Sending Kids to College
The big day has finally arrived. Your son or daughter has applied to colleges, sorted through the acceptance letters, and decided where to spend the next four (or five or more) years. Now all you have to do is figure out how to pay for it. Luckily, Uncle Sam offers several ways to ease the sting of college costs. Which tax breaks work for you will depend on your income, your child's student status, and the source of your education funding.
The most generous tax breaks for college costs are the American Opportunity Tax Credit and Lifetime Learning Credit, which offset your tax bill dollar-for-dollar compared to a tax deduction that merely reduces the amount of income subject to tax. You can't claim both credits for the same student in the same year, and income limits restrict who can claim them.
For 2013, you can claim the American Opportunity Tax Credit of up to $2,500 if your student is in his or her first four years of college and your income doesn't exceed $160,000 if you are married filing a joint return ($80,000 for single taxpayers).
Above these income levels, the credit is phased out. The credit is based on 100% of the first $2,000 of qualifying college expenses and 25% of the next $2,000, for a maximum possible credit of $2,500.
The American Opportunity Tax Credit can be claimed for as many eligible students as you have in your family.
For example, if you have three kids who are all in their first four years of college, you can potentially qualify for up to $7,500 of American Opportunity Tax Credits. Up to 40% of the American Opportunity Tax Credit amount is refundable. That means you can collect at least some of any credit amount that is left over after your federal income tax bill has been reduced to zero.
The Lifetime Learning credit—which can be as much as $2,000, based on 20% of up to $10,000 of qualifying higher-education expenses—is available for an unlimited number of years for just about any degree or non-degree course. But you can only claim one Lifetime Learning credit per year, no matter how many students you have in your household. For 2013, the income limit for the Lifetime Learning credit is $107,000 if you are married filing a joint return ($53,000 for single taxpayers). Above these income levels, the credit is phased out.
You cannot claim both the American Opportunity credit and the Lifetime Learning credit for the same student in the same year.
If your income is too high to claim the American Opportunity or Lifetime Learning credit and your student has taxable income of his or her own, you can elect to forego the dependency exemption ($3,900 for 2013), and let the student claim the credit on his or her own tax return. The student does not get to claim the dependency exemption, but the value of the education credit may make it preferable for the parent to forfeit the exemption.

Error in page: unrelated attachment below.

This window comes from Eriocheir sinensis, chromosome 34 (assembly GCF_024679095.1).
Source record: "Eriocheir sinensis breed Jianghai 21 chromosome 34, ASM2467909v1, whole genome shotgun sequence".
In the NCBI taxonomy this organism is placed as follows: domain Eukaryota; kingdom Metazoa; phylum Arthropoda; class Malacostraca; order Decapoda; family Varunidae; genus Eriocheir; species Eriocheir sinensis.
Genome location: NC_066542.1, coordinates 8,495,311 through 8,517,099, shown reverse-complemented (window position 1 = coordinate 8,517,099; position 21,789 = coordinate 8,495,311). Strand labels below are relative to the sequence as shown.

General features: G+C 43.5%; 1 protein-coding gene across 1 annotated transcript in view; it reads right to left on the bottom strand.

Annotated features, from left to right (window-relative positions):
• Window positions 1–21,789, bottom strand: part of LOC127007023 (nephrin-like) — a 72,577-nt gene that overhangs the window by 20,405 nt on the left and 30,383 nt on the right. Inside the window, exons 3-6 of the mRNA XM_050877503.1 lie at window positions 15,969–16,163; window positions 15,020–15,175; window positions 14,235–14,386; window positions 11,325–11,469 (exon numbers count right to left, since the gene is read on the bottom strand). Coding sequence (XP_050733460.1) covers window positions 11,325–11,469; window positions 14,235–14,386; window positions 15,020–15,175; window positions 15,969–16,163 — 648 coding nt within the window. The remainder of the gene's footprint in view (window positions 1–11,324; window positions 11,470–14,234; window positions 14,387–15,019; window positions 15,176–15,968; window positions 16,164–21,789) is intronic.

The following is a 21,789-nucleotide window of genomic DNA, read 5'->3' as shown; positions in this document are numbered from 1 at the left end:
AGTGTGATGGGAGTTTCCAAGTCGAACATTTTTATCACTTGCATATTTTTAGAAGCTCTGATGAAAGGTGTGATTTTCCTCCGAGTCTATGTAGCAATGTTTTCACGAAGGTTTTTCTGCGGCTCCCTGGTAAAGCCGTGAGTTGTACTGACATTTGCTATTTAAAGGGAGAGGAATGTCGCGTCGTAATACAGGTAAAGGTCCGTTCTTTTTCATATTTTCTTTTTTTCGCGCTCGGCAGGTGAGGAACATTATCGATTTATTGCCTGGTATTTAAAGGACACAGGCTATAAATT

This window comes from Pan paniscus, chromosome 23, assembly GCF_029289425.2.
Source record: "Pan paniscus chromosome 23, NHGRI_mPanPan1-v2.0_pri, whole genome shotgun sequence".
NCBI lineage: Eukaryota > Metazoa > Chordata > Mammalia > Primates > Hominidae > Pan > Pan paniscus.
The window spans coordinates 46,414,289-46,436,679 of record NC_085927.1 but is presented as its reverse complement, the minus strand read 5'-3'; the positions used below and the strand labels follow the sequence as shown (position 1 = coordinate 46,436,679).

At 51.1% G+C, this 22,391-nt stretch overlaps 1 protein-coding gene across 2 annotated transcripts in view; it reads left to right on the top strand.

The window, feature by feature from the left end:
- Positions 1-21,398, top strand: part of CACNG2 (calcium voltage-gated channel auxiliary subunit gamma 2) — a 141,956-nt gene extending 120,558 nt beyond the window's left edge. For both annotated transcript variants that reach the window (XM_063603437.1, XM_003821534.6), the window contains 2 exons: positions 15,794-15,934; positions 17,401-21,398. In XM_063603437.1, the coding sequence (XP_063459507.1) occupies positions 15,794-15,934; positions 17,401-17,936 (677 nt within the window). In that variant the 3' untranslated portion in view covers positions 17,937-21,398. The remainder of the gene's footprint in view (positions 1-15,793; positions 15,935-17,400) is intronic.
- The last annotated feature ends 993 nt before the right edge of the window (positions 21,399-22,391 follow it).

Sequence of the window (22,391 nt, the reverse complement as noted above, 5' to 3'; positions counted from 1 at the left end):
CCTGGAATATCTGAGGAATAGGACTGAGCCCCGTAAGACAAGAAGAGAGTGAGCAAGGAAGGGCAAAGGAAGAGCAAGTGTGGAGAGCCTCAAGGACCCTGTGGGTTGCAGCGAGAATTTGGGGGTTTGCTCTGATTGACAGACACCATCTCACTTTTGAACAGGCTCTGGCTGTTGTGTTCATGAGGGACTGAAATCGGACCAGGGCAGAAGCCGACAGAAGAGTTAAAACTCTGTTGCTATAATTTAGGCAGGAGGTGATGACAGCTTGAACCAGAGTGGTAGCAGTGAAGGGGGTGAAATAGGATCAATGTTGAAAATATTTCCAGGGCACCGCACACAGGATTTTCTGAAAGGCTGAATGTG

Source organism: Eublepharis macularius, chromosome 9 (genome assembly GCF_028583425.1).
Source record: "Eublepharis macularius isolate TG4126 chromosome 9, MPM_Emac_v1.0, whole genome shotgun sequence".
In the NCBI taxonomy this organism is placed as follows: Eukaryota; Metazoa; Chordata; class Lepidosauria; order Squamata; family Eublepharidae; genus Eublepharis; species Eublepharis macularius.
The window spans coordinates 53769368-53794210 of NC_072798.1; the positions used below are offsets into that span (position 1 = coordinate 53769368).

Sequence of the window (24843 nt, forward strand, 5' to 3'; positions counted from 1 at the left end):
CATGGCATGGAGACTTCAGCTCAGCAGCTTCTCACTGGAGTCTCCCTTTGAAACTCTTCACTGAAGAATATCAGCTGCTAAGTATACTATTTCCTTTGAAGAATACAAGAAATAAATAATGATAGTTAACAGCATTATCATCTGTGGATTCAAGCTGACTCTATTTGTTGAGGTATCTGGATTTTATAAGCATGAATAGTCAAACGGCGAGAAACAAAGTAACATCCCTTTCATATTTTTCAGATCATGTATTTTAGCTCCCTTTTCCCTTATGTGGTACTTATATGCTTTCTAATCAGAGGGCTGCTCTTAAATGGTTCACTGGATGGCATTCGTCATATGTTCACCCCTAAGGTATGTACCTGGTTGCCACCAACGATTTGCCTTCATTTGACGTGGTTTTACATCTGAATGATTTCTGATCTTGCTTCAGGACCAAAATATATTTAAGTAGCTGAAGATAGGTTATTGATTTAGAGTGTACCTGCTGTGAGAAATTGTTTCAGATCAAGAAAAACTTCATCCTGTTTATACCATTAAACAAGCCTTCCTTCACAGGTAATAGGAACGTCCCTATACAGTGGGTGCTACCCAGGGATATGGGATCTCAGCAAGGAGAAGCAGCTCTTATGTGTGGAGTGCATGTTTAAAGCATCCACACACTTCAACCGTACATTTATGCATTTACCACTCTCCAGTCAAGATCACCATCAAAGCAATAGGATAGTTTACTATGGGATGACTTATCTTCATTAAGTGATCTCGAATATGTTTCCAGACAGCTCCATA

Another option is a tax deduction of up to $2,000 or up to $4,000 of qualified tuition and mandatory enrollment fees, depending on your income. The above-the-line tuition deduction allows married couples with incomes of $130,000 or less ($65,000 for individuals) to deduct up to $4,000 in qualifying expenses, and those couples earning $130,000 to $160,000 ($65,000 to $80,000 for single taxpayers) to deduct up to $2,000. You do not have to itemize your deductions to claim the tuition and fees deduction, but you cannot claim the deduction in the same year that you claim the American Opportunity or Lifetime Learning credit for the same student’s expenses.
You can take tax-free distributions for qualified education expenses from your child's 529 College Savings Plan or Coverdell Education Savings Account. You can use tax-free withdrawals from Coverdell ESAs and 529 College Savings Plans in the same year as the American Opportunity or Lifetime Learning credits, as long as you don't use them for the same expenses.
Interest earned on Series EE or Series I Savings Bonds issued after 1989 can be tax-free if the bond is redeemed and used to pay for qualified college tuition and fees. For 2013, this tax break begins to phase out at $112,050 of income for married joint filers ($74,700 for single taxpayers). The tax-free Savings Bond provision cannot be used for expenses that are used to claim other educational tax breaks such as the American Opportunity or Lifetime Learning credits.
TurboTax can help you take advantage of a wide variety of tax breaks on college costs.